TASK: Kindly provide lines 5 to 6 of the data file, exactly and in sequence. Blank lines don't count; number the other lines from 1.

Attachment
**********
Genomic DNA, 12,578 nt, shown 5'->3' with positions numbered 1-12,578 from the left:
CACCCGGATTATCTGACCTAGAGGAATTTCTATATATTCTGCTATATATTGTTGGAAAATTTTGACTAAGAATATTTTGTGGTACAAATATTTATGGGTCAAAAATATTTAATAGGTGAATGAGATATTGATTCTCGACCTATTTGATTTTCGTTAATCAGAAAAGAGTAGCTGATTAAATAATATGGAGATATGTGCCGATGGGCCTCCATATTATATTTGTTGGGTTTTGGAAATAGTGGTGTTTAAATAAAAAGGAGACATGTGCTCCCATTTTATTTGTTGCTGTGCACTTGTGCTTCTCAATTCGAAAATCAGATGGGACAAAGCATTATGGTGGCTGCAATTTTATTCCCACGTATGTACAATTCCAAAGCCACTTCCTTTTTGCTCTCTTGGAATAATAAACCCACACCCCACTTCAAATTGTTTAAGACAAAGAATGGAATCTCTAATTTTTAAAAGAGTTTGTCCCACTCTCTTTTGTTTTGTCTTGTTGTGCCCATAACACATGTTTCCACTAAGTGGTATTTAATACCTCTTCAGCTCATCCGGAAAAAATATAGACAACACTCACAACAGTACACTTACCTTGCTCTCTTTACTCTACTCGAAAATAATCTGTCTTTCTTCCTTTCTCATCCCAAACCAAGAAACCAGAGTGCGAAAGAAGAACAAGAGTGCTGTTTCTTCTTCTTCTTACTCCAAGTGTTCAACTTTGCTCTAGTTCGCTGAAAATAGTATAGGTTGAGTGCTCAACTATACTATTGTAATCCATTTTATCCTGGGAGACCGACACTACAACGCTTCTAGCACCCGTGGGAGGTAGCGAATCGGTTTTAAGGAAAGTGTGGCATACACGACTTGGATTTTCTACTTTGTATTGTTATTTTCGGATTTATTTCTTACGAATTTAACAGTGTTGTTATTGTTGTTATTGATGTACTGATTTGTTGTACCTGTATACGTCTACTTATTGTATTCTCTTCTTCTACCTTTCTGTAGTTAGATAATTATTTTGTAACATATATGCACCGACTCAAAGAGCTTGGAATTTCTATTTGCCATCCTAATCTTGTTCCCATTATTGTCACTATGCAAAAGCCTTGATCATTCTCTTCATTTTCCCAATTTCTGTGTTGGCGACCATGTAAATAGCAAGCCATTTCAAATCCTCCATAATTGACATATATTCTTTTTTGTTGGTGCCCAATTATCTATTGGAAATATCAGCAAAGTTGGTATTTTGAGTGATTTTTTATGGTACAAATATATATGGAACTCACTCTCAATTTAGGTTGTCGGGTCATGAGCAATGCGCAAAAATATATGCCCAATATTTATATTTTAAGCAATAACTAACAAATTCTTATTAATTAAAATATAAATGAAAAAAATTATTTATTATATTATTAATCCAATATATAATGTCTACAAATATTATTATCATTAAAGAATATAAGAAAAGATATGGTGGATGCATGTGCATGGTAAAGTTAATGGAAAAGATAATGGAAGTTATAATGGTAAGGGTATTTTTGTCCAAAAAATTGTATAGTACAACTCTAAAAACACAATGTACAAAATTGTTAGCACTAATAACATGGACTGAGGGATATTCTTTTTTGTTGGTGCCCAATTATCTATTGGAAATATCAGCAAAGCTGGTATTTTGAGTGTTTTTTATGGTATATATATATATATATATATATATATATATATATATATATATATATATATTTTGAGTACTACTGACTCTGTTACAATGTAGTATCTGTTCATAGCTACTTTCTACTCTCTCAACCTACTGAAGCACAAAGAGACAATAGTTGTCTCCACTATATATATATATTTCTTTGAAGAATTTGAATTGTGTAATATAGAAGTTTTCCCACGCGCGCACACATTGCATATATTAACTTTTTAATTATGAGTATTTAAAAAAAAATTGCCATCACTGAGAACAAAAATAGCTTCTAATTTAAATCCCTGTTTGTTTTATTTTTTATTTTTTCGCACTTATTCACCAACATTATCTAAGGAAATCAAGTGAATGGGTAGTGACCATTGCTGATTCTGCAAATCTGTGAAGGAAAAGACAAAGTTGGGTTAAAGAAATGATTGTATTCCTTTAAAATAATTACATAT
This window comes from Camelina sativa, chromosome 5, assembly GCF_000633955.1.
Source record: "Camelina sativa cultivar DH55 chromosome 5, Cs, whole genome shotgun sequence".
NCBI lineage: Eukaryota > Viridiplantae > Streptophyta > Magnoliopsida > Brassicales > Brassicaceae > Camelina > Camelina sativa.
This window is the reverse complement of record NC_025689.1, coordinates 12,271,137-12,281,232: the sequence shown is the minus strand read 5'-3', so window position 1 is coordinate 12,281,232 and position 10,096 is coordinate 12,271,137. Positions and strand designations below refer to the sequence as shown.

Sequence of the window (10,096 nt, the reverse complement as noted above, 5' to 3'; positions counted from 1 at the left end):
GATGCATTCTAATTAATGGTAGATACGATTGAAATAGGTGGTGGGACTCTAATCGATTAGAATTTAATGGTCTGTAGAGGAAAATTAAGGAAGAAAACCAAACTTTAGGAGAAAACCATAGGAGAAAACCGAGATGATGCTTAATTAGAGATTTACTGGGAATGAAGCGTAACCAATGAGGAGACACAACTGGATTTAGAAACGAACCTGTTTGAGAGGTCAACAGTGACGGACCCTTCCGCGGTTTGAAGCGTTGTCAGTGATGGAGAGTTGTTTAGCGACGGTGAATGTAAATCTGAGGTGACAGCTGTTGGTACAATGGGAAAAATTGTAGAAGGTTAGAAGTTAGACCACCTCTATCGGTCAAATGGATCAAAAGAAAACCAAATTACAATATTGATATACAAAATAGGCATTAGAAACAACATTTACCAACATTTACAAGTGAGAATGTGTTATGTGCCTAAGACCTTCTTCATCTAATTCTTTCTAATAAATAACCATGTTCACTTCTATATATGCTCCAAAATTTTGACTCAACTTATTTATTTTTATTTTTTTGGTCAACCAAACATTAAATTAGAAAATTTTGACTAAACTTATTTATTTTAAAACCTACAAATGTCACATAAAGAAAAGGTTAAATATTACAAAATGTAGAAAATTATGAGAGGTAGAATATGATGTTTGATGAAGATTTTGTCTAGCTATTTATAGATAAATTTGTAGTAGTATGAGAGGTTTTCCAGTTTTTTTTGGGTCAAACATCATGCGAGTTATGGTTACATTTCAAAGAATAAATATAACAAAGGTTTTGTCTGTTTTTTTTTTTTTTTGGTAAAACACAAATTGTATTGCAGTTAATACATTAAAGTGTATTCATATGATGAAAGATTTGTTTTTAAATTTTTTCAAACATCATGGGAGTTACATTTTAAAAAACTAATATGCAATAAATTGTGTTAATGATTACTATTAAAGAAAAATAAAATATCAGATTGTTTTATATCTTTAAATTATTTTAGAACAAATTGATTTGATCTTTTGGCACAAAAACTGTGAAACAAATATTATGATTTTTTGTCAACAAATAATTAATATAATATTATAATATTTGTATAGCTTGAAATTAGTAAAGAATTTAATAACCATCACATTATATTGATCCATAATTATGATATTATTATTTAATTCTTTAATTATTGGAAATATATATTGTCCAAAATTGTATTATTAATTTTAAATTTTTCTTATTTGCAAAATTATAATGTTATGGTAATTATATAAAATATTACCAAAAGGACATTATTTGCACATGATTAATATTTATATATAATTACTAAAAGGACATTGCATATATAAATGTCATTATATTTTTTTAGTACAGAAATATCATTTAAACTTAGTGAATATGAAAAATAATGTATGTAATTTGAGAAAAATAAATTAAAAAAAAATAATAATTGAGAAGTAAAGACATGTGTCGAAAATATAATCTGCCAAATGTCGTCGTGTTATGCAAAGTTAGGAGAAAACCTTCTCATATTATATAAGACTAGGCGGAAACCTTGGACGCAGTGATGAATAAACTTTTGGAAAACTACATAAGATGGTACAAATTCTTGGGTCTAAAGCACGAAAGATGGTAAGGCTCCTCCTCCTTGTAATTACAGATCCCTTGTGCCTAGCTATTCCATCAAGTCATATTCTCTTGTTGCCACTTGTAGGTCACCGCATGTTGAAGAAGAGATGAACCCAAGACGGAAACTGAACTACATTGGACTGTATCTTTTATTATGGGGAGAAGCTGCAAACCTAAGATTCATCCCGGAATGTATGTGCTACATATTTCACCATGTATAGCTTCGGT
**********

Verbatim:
NCBI lineage: Eukaryota > Viridiplantae > Streptophyta > Magnoliopsida > Brassicales > Brassicaceae > Camelina > Camelina sativa.
This window is the reverse complement of record NC_025689.1, coordinates 12,271,137-12,281,232: the sequence shown is the minus strand read 5'-3', so window position 1 is coordinate 12,281,232 and position 10,096 is coordinate 12,271,137. Positions and strand designations below refer to the sequence as shown.